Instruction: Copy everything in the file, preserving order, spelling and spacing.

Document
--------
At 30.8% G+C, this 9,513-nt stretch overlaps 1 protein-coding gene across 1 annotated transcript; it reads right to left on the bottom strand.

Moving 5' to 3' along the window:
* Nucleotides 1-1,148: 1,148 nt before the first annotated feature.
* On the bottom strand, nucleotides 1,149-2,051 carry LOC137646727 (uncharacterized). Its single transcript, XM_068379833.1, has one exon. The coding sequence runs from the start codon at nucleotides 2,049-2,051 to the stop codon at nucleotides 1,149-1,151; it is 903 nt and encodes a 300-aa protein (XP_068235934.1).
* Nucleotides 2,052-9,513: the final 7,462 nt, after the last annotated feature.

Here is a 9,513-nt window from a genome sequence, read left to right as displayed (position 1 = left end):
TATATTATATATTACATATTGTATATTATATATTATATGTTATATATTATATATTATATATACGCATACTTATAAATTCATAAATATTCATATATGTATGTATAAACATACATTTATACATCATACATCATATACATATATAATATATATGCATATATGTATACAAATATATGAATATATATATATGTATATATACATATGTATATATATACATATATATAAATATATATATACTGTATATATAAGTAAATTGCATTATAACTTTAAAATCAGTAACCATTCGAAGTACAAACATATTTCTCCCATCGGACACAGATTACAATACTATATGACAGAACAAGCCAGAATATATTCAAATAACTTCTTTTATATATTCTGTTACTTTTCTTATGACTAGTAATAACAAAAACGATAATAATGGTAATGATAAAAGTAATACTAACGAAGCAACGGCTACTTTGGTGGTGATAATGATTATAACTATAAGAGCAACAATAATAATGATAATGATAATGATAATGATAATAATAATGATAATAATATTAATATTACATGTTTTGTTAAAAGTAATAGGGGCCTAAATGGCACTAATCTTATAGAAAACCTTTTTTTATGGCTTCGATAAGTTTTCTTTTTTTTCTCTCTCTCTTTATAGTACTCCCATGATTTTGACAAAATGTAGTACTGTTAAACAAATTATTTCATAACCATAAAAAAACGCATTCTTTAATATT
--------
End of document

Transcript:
At 30.8% G+C, this 9,513-nt stretch overlaps 1 protein-coding gene across 1 annotated transcript; it reads right to left on the bottom strand.

Moving 5' to 3' along the window:
* Nucleotides 1-1,148: 1,148 nt before the first annotated feature.
* On the bottom strand, nucleotides 1,149-2,051 carry LOC137646727 (uncharacterized). Its single transcript, XM_068379833.1, has one exon. The coding sequence runs from the start codon at nucleotides 2,049-2,051 to the stop codon at nucleotides 1,149-1,151; it is 903 nt and encodes a 300-aa protein (XP_068235934.1).
* Nucleotides 2,052-9,513: the final 7,462 nt, after the last annotated feature.

Here is a 9,513-nt window from a genome sequence, read left to right as displayed (position 1 = left end):
TATATTATATATTACATATTGTATATTATATATTATATGTTATATATTATATATTATATATACGCATACTTATAAATTCATAAATATTCATATATGTATGTATAAACATACATTTATACATCATACATCATATACATATATAATATATATGCATATATGTATACAAATATATGAATATATATATATGTATATATACATATGTATATATATACATATATATAAATATATATATACTGTATATATAAGTAAATTGCATTATAACTTTAAAATCAGTAACCATTCGAAGTACAAACATATTTCTCCCATCGGACACAGATTACAATACTATATGACAGAACAAGCCAGAATATATTCAAATAACTTCTTTTATATATTCTGTTACTTTTCTTATGACTAGTAATAACAAAAACGATAATAATGGTAATGATAAAAGTAATACTAACGAAGCAACGGCTACTTTGGTGGTGATAATGATTATAACTATAAGAGCAACAATAATAATGATAATGATAATGATAATGATAATAATAATGATAATAATATTAATATTACATGTTTTGTTAAAAGTAATAGGGGCCTAAATGGCACTAATCTTATAGAAAACCTTTTTTTATGGCTTCGATAAGTTTTCTTTTTTTTCTCTCTCTCTTTATAGTACTCCCATGATTTTGACAAAATGTAGTACTGTTAAACAAATTATTTCATAACCATAAAAAAACGCATTCTTTAATATT